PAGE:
Customers seem to be gobbling them up so far. Apple said it sold so many M1 Macs that the product line helped push its desktop and laptop revenues to an all-time high of $9.1 billion during the first three months of this year. That was up 70% from the same time a year earlier, a dramatic change in an otherwise slow-going market. "Keep in mind, in the five years prior to the pandemic, the Mac was essentially a flat business, growing on average 1% annually," Loup Ventures analyst Gene Munster wrote in May. 

Read more: All the MacBook Pro rumors out there

What we expect

Last month, we got the iPhone 13, revamped iPad Mini and newly upgraded entry-level iPad. This time around, we're expecting Apple will be focusing on its computers. In particular, Apple's expected to announce new MacBook Pro laptops, with upgraded internal chips. Apple's in the midst of a significant technology switch, moving from Intel-powered microprocessors to those designed by Apple's internal teams.

These M-series chips, as Apple calls them, are based on the well-regarded A-series chips that have powered iPads and iPhones since 2010.

The rumor mill suggests that Apple won't just be upgrading the inside of its performance-focused laptops. It's also expected to add back a magnetic charging cable (of which I'm a big fan) and HDMI port. It's also said to be ditching the hotly debated Touch Bar.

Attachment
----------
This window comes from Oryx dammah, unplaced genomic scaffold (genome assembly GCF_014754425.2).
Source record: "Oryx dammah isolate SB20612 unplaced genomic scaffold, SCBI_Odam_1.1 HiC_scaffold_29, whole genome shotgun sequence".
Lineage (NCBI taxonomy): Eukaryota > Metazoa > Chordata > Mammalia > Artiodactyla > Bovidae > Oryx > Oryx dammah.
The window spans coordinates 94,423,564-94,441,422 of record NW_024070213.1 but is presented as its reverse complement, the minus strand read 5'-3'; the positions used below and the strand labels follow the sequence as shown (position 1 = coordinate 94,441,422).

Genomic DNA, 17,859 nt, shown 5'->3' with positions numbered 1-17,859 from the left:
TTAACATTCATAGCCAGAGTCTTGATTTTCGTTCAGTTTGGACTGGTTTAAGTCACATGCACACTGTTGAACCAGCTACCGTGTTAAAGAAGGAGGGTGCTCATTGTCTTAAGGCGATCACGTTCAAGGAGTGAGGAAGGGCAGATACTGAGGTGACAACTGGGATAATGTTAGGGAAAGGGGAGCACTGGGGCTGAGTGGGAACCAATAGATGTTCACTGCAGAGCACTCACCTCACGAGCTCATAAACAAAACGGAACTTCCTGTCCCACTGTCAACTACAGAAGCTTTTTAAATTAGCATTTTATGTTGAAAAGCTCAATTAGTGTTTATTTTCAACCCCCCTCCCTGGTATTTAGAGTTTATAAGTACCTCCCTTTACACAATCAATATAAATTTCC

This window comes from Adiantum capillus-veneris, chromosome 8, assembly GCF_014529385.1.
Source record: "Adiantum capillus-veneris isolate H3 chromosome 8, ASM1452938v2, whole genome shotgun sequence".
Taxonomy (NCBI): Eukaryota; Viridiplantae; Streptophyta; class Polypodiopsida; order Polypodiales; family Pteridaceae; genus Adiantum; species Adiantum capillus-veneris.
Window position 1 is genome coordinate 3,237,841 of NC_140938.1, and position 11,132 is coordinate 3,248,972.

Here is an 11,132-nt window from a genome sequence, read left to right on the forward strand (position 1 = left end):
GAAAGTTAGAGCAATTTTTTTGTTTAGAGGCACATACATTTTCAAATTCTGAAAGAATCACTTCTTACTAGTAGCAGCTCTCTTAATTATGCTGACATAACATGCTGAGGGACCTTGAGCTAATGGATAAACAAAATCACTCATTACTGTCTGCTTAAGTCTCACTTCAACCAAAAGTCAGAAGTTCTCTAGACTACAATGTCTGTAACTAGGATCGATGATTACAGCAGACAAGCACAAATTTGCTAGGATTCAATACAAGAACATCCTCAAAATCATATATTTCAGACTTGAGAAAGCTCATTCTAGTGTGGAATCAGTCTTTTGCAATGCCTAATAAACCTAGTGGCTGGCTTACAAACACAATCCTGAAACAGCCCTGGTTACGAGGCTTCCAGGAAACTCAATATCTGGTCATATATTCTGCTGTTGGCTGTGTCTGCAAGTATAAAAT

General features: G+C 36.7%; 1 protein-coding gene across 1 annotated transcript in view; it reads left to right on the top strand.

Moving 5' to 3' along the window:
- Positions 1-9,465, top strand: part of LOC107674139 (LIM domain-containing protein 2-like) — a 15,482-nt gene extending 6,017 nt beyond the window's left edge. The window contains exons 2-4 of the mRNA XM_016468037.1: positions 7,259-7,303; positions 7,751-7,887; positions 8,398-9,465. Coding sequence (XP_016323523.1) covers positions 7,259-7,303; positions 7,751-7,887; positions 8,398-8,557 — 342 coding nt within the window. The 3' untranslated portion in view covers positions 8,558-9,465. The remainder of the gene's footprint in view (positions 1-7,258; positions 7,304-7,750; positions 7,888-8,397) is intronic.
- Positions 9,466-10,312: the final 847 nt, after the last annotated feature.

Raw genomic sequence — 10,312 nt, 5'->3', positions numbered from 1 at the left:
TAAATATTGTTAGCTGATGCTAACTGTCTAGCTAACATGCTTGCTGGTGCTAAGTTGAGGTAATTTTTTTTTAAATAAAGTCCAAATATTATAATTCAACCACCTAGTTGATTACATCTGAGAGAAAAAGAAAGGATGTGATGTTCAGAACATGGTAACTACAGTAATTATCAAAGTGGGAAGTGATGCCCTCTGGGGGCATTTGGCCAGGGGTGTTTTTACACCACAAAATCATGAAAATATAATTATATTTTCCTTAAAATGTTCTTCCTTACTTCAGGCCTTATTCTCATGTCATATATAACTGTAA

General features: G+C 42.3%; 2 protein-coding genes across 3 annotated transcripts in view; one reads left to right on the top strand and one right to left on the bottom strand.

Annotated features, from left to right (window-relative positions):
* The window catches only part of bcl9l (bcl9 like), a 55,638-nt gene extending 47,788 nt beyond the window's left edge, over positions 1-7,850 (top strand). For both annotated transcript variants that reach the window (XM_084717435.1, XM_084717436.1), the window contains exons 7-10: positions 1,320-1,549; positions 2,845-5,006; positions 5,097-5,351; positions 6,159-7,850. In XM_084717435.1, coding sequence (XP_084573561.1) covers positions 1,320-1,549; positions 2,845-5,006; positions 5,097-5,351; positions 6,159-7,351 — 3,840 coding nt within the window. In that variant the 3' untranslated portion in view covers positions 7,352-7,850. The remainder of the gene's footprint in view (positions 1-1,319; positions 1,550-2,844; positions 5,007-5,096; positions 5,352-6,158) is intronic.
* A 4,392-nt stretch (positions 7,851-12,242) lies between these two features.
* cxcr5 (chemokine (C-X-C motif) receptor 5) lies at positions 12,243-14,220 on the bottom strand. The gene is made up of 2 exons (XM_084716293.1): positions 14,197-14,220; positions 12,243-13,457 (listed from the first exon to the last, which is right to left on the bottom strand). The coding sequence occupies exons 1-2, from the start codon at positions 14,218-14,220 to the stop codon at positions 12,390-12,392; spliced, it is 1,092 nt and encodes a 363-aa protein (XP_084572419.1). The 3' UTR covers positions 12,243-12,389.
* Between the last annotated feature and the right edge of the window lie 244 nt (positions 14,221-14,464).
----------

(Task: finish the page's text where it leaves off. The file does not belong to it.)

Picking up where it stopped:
Read more: All the rumors ahead of Apple's big event

And it begins

Hi everyone, welcome to CNET's liveblog for Apple's second major product release event this fall. As with events for the past year and a half, Apple will be broadcasting remotely over the internet.

At one point, before the delta variant of the coronavirus really started to surge, I'd wondered whether Apple would return to in-person events this fall. I started preparing in my head about whether I'd be comfortable traveling on a plane, knowing that even though I'm fully vaccinated, there's a chance I could bring the virus back to my young children. Of course, I could bring it back from the grocery store too, but getting on a plane and traveling across the country seemed like it was a different level of risk.

Fortunately, while parents like me anxiously wait for the government to clear the vaccine for children, I won't have to face down that choice. Pandemic or no, CNET's team is here and ready for whatever Apple has to announce today.